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“We can, we must, do better”: CSIRO report highlights innovation inefficiency as roadblock to growth

Thursday, 23 July 2015 | By Denham Sadler

A new CSIRO report has highlighted Australia’s poor innovation efficiency and research-business collaboration as major roadblocks to entrepreneurial innovation.


Australia’s Innovation Catalyst strategy for 2015-2020 is a blueprint to improve the country’s innovation standards and help respond to global demands and disruptions, and outlines how the CSIRO hopes to become a global collaboration hub.


The report crowd-sourced ideas and suggestions from over 7000 research partners, collaborators, staff and members of the general public.


It notes Australia ranks last in the OECD for research-business collaboration and 81st in the world in terms of innovation efficiency, the return on investments in scientific research.


“If that was a team sport ranking, we’d be outraged,” CSIRO chief executive Dr Larry Marshall says.  “Australia’s prosperity, health and sustainability is closely bound to our capacity for innovation.”


“We can, we must, do better. This is where profound innovation happens.”


Sandra Mau, the founder of Brisbane-based startup Trademark Vision, which is the result of commercialising research from NICTA, isn’t surprised.


“For most tech startups, having both a good collaboration between tech and business is necessary, but finding good people for both sides can often be difficult,” Mau says.


“We started out on the technology and product side, and it took our company over a year to find a good business.”


Trademark Vision is a platform using image recognition to search for similar trademarked logos. It was founded in 2011 by Mau, who says it’s had to develop across this time to stay innovative.


“We pivoted twice using the customer discovery approach. We started off with an idea for using face recognition to help protect online reputation on social media, and then we pivoted to brand protection online and focusing on a niche in trademarks,” she says.


The report highlights the difficulties that the Australian tech startup scene is having in transitioning ideas into real businesses and products, and says more reliance needs to be placed on the customers’ needs.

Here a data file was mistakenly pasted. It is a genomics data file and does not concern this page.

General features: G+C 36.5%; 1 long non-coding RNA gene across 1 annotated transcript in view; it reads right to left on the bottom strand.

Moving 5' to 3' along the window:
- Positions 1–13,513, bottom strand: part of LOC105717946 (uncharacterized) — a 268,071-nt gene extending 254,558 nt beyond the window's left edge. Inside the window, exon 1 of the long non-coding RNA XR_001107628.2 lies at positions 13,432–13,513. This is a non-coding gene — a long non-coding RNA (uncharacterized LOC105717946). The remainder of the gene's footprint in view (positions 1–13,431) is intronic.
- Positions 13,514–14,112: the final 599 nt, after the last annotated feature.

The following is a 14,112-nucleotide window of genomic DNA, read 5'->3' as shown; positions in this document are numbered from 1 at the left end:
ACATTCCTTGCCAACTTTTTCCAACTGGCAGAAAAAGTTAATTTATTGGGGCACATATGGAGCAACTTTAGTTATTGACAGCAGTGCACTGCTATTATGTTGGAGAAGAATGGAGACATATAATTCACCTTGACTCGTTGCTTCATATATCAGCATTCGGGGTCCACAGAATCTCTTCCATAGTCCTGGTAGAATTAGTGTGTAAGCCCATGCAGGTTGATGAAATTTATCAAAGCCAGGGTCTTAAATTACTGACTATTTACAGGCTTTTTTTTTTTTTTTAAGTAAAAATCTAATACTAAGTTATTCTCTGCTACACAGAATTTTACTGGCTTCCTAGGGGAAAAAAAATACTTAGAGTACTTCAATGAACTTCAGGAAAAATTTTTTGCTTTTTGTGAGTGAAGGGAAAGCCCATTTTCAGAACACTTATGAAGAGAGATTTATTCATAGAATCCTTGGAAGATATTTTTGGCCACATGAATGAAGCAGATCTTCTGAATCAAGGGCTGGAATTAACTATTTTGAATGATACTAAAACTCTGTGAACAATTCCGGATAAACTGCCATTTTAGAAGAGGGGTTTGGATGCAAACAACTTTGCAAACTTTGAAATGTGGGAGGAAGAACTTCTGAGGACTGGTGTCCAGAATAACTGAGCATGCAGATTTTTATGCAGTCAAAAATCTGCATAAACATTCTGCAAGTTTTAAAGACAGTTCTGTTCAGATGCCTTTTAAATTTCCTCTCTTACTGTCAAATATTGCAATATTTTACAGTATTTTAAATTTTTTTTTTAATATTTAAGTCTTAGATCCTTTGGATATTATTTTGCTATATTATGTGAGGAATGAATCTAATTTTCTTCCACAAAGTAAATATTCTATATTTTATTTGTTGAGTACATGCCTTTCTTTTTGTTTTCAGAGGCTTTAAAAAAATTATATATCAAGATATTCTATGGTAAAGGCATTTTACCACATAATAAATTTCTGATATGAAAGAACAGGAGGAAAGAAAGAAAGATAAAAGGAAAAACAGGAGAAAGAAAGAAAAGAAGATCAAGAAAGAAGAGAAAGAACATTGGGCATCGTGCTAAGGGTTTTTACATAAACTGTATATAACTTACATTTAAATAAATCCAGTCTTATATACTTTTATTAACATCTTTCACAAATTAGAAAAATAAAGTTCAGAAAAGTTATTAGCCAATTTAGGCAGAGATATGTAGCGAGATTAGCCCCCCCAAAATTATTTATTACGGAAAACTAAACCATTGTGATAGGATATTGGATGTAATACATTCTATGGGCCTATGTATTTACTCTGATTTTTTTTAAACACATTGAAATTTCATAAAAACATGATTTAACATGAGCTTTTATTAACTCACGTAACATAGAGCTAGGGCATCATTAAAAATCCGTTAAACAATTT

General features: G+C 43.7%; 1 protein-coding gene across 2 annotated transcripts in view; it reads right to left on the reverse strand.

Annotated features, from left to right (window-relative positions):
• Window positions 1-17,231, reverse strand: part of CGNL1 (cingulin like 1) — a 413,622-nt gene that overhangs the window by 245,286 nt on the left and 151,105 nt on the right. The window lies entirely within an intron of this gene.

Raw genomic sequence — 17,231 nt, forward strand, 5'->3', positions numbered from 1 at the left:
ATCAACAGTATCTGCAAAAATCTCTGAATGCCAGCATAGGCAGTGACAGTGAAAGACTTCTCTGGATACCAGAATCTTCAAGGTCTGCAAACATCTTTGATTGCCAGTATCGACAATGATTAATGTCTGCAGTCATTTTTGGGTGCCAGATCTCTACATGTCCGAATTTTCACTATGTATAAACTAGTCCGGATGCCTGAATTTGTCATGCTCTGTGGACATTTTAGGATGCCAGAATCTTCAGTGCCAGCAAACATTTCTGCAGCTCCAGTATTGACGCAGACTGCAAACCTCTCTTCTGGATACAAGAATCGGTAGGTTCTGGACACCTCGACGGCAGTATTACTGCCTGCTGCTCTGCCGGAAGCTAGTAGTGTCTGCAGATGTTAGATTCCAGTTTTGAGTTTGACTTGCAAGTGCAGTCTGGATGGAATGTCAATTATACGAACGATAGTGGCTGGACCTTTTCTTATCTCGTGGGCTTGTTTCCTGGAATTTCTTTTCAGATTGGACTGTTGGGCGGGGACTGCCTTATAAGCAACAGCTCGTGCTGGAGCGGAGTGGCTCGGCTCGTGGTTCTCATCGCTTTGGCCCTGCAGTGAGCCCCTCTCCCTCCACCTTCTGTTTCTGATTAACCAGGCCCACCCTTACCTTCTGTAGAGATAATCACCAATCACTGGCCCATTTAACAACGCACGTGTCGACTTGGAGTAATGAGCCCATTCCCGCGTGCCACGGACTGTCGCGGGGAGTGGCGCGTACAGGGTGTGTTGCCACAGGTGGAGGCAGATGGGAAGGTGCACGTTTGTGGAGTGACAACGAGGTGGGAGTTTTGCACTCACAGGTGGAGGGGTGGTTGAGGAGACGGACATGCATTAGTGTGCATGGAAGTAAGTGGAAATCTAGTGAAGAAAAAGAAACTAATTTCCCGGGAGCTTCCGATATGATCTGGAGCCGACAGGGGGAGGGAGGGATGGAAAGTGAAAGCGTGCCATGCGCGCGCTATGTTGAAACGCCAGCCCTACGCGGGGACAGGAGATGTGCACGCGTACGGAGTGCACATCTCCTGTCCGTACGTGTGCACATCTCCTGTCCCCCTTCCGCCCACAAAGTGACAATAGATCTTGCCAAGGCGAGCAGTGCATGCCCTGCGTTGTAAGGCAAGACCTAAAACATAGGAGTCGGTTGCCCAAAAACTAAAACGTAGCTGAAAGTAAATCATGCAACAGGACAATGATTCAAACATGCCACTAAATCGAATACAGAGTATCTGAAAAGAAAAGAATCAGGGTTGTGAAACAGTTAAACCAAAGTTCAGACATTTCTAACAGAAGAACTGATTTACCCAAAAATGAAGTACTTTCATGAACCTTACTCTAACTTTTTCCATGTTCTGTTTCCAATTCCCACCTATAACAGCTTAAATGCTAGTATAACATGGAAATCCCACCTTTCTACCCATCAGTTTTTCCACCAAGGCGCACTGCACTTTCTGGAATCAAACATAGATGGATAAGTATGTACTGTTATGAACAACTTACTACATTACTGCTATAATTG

“We must put the current and future needs of our customers first, and always ask ourselves – who is the customer, what value do they need, and are we delivering?” Marshall says.



Mau says this difficult transition can be overcome by listening to the users, and being willing to evolve over time.


“Customer discovery is usually the first step. Most startups start off doing one thing, and through speaking with end-users, end up selling something completely different,” she says.


“Interacting with many different potential user types and having the flexibility to pivot is often helpful for turning an idea into a useful product.”


“Spend less time on development and more time on speaking with potential customers to understand the problems in that space,” she says.


The CSIRO report also identifies seven “megatrends” which will guide the science, technology and innovation we do, including ‘more from less’, planetary pushback and digital immersion.


Minister for Industry and Science Ian Macfarlane says how we react to these issues will be a defining moment for the nation.


“How well Australia industry and researchers rise to the challenge of lifting collaboration rates and boosting commercialisation of Australian ideas and products will determine the role we play in the constantly evolving global economy,” Macfarlane says in the report.


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